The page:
Archive for the ‘GAMES, ABILITY AND DISABILITY’ Category

CfP Different Bodies: (Self-)Representation, Disability and the Media

April 21, 2017

University of Westminster, London, United Kingdom
23 June 2017

Keynote speaker: Professor Lisa Blackman (Goldsmiths, University of London)

This one-day conference seeks to explore representations of the body as strange, shameful, wrong, impaired, wounded, scarred, disabled, lacking, different or ‘other’ in contemporary media.

We encourage interdisciplinary paper presentations of 15 minutes that aim to explore how narratives and images of other bodies are constructed in the media and what their aesthetic, social, cultural, epistemological and political implications are.

Possible themes include but are not limited to:
– Researching bodies and the media: frameworks and methodologies
– Journalism and practices of othering the body
– The mediated body as spectacle
– Celebrity bodies and the spectacles of transformation
– The abject body
– Stigma and the body
– De-colonizing and de-westernising the mediated body
– Neoliberalism, policy and austerity politics
– (Dis)Empowerments of the disabled body
– The objectification of the disabled body in the media
– Contemporary coverage of disability in print/online/television/radio
– Reality television and the body
– Auto-ethnographic accounts of the body in / through digital media
– The medicalised body in the media
– Representing wounds and scars
– Affective labour of bodies
– The body and trauma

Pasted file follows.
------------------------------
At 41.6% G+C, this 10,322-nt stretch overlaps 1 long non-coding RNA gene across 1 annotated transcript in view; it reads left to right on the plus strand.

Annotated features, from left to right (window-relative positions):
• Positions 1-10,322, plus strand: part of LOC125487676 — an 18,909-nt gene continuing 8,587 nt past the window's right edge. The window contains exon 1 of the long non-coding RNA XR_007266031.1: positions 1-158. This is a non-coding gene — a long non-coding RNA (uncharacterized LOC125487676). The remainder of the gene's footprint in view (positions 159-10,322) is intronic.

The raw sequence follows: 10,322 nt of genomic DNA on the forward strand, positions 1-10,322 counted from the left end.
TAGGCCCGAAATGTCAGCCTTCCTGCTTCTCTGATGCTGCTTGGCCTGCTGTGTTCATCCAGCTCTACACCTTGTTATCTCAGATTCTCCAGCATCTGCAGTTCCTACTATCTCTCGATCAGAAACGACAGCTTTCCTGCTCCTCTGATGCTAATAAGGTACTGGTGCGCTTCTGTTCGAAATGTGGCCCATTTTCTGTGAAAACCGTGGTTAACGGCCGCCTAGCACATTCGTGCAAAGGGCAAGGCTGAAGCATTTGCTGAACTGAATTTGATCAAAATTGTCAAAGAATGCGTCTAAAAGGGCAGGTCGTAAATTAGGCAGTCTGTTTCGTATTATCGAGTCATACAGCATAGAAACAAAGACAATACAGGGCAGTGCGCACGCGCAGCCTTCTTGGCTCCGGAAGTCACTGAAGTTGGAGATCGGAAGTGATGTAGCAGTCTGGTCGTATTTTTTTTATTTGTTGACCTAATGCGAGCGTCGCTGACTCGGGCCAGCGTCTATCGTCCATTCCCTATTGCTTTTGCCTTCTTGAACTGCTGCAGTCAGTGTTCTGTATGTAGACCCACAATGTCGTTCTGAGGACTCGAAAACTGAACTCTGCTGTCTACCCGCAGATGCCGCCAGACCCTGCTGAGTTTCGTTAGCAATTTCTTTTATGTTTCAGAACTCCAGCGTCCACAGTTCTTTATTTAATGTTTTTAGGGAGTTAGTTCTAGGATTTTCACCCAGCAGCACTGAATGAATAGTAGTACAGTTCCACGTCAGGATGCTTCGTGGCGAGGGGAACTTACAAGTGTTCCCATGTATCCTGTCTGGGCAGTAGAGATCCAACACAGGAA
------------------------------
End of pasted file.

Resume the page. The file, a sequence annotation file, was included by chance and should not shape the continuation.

Invited speakers also include Henrietta Spalding, Head of Advocacy at the UK charity Changing Faces.

Please send in abstracts of no longer than 500 words to both Jacob Johanssen ( and Diana Garrisi ( by 28th April 2017. Conference attendance will be free. Registration will open in late May. We seek to provide an open and inclusive space for everyone.

D4D – July event, Bristol

April 19, 2017

‘Co-creating Cities and Communities’ event – we’ve had a proposal accepted for the Summer Forum in Bristol (12-13 July). More information is at the AHRC Connected Community website, Link.

D4D Part 1. Best Laid Plans: Connection, Visibility and Loss on the D4D Project.
D.Carr, E.Fox, A.Sutherland and M Levinson
Panel Format: 4 connecting short talks

During the development of the D4D project’s design we did not discuss cities at length. Yet we frequently relied on architectural analogies. Building a framework that would support shifting relationships, connections and collaboration, we spoke of streams, bridges, threads and pods. In retrospect, these analogies recall de Certeau’s work on cities. Especially the gulf that he describes between the city as dream or blueprint, and the chaotic, messy, ephemeral, everyday complexities of the city as it is actually lived (de Certeau, 1984).